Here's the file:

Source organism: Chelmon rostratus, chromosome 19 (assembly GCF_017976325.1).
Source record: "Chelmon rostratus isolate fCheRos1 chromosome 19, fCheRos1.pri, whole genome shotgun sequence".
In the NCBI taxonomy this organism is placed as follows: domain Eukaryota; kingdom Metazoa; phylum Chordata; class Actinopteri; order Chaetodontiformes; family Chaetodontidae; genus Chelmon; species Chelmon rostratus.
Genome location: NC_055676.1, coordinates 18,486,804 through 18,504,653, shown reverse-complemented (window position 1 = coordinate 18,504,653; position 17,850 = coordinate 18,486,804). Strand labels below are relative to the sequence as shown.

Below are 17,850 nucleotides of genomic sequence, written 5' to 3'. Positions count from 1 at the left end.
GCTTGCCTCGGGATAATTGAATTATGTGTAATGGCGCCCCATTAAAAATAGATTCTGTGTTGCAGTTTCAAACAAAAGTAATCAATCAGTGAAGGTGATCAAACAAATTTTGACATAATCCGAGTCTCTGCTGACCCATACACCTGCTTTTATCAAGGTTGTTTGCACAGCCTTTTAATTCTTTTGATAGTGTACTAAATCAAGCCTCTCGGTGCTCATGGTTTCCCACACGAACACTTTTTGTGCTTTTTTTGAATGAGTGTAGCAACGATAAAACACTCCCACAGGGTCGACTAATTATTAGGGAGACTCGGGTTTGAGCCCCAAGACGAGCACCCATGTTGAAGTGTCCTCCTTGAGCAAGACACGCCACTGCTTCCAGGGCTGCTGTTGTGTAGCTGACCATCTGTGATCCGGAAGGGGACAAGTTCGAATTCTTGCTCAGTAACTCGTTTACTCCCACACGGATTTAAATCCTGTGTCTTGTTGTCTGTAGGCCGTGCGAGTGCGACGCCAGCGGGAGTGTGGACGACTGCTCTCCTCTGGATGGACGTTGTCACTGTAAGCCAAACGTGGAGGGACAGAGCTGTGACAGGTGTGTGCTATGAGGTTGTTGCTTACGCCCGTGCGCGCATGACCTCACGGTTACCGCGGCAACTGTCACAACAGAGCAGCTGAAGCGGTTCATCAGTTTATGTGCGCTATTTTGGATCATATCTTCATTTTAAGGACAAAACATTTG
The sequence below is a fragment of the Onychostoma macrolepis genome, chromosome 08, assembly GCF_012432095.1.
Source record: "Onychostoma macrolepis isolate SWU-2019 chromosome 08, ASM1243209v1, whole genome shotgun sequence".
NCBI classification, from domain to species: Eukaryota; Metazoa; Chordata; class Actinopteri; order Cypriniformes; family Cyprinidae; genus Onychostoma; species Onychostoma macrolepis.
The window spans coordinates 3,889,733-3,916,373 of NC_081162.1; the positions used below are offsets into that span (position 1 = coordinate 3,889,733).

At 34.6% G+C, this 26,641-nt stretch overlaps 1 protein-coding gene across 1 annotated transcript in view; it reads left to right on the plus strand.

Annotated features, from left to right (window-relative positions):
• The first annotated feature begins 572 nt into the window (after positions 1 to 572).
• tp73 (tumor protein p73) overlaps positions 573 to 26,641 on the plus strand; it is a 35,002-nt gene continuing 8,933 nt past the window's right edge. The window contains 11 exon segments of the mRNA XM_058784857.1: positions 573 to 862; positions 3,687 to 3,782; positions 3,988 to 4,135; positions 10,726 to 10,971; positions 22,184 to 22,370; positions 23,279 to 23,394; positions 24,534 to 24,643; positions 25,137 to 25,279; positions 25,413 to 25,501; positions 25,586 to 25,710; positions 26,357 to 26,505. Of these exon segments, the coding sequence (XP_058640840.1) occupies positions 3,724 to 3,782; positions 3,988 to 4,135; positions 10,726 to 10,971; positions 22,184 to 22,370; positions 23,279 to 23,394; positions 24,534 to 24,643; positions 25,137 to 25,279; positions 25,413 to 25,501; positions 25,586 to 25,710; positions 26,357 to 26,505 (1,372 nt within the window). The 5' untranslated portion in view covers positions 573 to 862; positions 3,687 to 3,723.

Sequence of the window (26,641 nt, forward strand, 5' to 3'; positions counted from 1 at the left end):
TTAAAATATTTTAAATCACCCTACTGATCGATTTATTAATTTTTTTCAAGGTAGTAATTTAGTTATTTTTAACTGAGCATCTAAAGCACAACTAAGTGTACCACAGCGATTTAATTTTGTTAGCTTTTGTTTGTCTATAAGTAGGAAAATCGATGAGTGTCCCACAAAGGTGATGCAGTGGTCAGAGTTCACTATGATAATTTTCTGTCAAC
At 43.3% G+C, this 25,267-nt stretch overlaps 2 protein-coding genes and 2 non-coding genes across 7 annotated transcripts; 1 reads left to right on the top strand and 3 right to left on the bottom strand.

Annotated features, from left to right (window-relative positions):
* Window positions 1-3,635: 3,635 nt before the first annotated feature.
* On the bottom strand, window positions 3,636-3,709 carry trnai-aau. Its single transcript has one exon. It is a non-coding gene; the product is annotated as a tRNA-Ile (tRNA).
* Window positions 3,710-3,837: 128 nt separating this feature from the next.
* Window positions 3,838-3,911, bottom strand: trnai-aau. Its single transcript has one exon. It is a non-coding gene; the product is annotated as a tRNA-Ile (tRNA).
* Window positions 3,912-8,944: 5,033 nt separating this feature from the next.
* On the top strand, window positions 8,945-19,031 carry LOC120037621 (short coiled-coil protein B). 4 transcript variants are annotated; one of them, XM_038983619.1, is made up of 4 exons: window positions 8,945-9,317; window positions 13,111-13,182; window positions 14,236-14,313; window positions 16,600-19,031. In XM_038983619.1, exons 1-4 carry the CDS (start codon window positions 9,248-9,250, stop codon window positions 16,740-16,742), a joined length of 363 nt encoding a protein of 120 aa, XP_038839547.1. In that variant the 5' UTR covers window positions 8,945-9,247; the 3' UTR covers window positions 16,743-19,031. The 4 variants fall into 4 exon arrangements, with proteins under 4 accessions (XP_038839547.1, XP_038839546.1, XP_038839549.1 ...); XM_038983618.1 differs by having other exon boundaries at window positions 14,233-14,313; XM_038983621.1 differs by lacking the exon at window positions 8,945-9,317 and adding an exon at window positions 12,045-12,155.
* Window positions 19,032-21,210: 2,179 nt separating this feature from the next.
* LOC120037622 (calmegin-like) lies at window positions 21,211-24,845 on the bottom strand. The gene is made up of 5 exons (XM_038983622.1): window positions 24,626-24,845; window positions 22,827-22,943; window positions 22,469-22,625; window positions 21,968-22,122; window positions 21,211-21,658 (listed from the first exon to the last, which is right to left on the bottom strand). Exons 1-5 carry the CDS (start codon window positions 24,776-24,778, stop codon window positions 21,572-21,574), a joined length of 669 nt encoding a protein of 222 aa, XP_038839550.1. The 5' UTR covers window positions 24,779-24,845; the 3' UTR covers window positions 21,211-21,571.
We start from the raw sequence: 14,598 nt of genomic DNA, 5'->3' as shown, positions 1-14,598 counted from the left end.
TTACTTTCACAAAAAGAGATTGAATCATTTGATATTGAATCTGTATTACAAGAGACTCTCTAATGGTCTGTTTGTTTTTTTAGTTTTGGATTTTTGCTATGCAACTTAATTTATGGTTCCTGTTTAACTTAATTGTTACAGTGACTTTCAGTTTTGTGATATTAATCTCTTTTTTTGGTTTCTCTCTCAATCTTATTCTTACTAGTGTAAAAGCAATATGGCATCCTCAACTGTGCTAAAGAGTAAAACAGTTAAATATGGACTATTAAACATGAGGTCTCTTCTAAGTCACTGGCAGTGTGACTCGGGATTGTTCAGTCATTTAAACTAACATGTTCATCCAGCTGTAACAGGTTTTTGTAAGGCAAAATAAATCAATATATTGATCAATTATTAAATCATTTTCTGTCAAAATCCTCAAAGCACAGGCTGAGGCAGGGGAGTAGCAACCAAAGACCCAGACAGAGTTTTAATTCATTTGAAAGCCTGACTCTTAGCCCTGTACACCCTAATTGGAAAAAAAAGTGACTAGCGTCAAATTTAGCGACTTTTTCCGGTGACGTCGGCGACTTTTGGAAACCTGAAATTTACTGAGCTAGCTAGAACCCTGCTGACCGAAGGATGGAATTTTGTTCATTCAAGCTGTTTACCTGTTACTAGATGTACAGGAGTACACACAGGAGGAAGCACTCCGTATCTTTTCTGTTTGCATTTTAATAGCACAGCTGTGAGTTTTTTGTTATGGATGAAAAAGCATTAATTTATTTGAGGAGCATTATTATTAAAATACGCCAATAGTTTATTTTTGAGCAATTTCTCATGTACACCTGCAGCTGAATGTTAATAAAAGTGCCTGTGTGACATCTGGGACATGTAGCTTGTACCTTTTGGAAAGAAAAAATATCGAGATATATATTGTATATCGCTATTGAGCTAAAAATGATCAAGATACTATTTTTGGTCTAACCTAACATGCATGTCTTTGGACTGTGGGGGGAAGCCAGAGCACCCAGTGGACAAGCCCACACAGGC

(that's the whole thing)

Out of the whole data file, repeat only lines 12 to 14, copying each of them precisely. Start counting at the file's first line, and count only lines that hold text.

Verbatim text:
Annotated features, from left to right (window-relative positions):
• The first annotated feature begins 572 nt into the window (after positions 1 to 572).
• tp73 (tumor protein p73) overlaps positions 573 to 26,641 on the plus strand; it is a 35,002-nt gene continuing 8,933 nt past the window's right edge. The window contains 11 exon segments of the mRNA XM_058784857.1: positions 573 to 862; positions 3,687 to 3,782; positions 3,988 to 4,135; positions 10,726 to 10,971; positions 22,184 to 22,370; positions 23,279 to 23,394; positions 24,534 to 24,643; positions 25,137 to 25,279; positions 25,413 to 25,501; positions 25,586 to 25,710; positions 26,357 to 26,505. Of these exon segments, the coding sequence (XP_058640840.1) occupies positions 3,724 to 3,782; positions 3,988 to 4,135; positions 10,726 to 10,971; positions 22,184 to 22,370; positions 23,279 to 23,394; positions 24,534 to 24,643; positions 25,137 to 25,279; positions 25,413 to 25,501; positions 25,586 to 25,710; positions 26,357 to 26,505 (1,372 nt within the window). The 5' untranslated portion in view covers positions 573 to 862; positions 3,687 to 3,723.